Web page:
Full press release

Bar Standards Board, 30th June 2011


Ofqual launches official inquiry into exam blunders – Daily Telegraph

Posted July 1st, 2011 in examinations, inquiries, mistake, news by tracey

“Exam boards face being stripped of their role over blunders that affected GCSEs and A-levels sat by thousands of schoolchildren, it emerged today.”

Full story

Daily Telegraph, 1st July 2011


Toki v Ipourgos Ethnikis Pedias kai Thriskevmaton – WLR Daily

Posted April 11th, 2011 in EC law, examinations, freedom of movement, law reports by sally

Toki v Ipourgos Ethnikis Pedias kai Thriskevmaton (Case C-424/09); [2011] WLR (D) 128

“The mechanisms for the recognition of higher education diplomas pursuant to article 3(b) of Council Directive 89/48/EEC, as amended, were applicable where the profession at issue was a regulated professional activity within the meaning of the second sub-paragraph of article 1(d) of the Directive in the member state of origin, irrespective of whether the person concerned was or was not a full member of the professional association or organisation concerned. In order for professional experience to be taken into account for the purposes of recognition under article 3(b) certain specific conditions had to be satisfied.”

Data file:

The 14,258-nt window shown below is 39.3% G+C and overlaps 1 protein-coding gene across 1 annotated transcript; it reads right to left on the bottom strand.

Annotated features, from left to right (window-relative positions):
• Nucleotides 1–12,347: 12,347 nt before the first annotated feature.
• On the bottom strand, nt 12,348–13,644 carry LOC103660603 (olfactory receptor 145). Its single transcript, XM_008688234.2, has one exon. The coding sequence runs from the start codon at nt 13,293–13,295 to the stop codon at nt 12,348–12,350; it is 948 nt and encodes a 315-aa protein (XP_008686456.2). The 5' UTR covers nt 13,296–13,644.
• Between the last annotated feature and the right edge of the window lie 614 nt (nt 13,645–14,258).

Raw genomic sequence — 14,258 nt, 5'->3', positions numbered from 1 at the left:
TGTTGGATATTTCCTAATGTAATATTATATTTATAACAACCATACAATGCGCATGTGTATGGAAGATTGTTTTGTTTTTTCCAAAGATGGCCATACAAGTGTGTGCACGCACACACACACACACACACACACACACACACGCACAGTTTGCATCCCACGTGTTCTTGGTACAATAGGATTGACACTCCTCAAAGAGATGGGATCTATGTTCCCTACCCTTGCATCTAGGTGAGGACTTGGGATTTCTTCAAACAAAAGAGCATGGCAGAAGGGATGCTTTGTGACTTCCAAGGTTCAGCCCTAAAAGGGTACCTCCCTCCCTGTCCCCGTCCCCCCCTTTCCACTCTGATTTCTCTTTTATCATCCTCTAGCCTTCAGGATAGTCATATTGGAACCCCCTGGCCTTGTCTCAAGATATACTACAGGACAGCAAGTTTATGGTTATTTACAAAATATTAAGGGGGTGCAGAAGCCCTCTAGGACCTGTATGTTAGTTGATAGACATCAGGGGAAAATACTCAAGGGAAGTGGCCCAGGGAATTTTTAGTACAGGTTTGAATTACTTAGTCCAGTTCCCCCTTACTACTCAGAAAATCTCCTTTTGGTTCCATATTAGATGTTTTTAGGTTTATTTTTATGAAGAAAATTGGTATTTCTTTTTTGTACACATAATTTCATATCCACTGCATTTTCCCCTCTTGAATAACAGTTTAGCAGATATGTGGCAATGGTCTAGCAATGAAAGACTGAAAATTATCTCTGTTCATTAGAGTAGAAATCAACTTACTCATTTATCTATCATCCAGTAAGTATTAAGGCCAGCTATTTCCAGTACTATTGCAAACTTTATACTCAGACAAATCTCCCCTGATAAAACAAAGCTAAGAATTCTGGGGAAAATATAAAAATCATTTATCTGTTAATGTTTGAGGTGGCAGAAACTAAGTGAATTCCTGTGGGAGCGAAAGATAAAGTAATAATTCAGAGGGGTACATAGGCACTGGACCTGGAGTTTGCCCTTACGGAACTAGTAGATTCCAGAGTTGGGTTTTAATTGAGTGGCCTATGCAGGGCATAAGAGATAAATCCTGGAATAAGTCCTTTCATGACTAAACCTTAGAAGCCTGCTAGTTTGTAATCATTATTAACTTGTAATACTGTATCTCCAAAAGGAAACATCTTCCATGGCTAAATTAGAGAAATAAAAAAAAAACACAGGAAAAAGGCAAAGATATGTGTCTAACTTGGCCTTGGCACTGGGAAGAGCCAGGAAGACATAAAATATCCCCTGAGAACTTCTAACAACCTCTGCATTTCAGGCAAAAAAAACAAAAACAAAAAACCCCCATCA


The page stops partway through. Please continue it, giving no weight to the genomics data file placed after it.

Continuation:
WLR Daily, 5th April 2011


Please note that once a case has been fully reported in one of the ICLR series the corresponding WLR Daily summary is removed.

Oxford exam-fail law student loses compensation bid – BBC News

Posted March 21st, 2011 in examinations, legal education, negligence, news, universities by sally

“An Oxford graduate who sued a law college after failing her exams has lost a bid for damages and was told her own lack of aptitude was to blame.”

Full story

BBC News, 18th March 2011


Bar Standards Board pushes back introduction of BPTC aptitude test – Legal Week

Posted March 21st, 2011 in barristers, examinations, legal education, news by sally

“The Bar Standards Board (BSB) has confirmed a new timetable for the introduction of an aptitude test for the Bar Vocational Training Course (BPTC).”

Full story

Legal Week, 18th March 2011


New timetable for the introduction of the Aptitude Test – Bar Standards Board

Posted March 18th, 2011 in barristers, examinations, legal profession, press releases by sally

“The Bar Standards Board, the regulator of barristers in England and Wales, has issued a new timetable for the introduction of an Aptitude Test for the Bar Professional Training Course (BPTC).”

Full press release

Bar Standards Board, 18th March 2011


New plans to test would-be lawyers – The Guardian

Posted September 14th, 2010 in examinations, Law Society, news, solicitors by sally

“The Law Society is investigating a legal aptitude test to stem the tide of solicitors entering the profession.”

Full story

The Guardian, 14th September 2010


Legal dispute over Sats boycott – BBC News

Posted April 14th, 2009 in examinations, news, teachers, trade unions by sally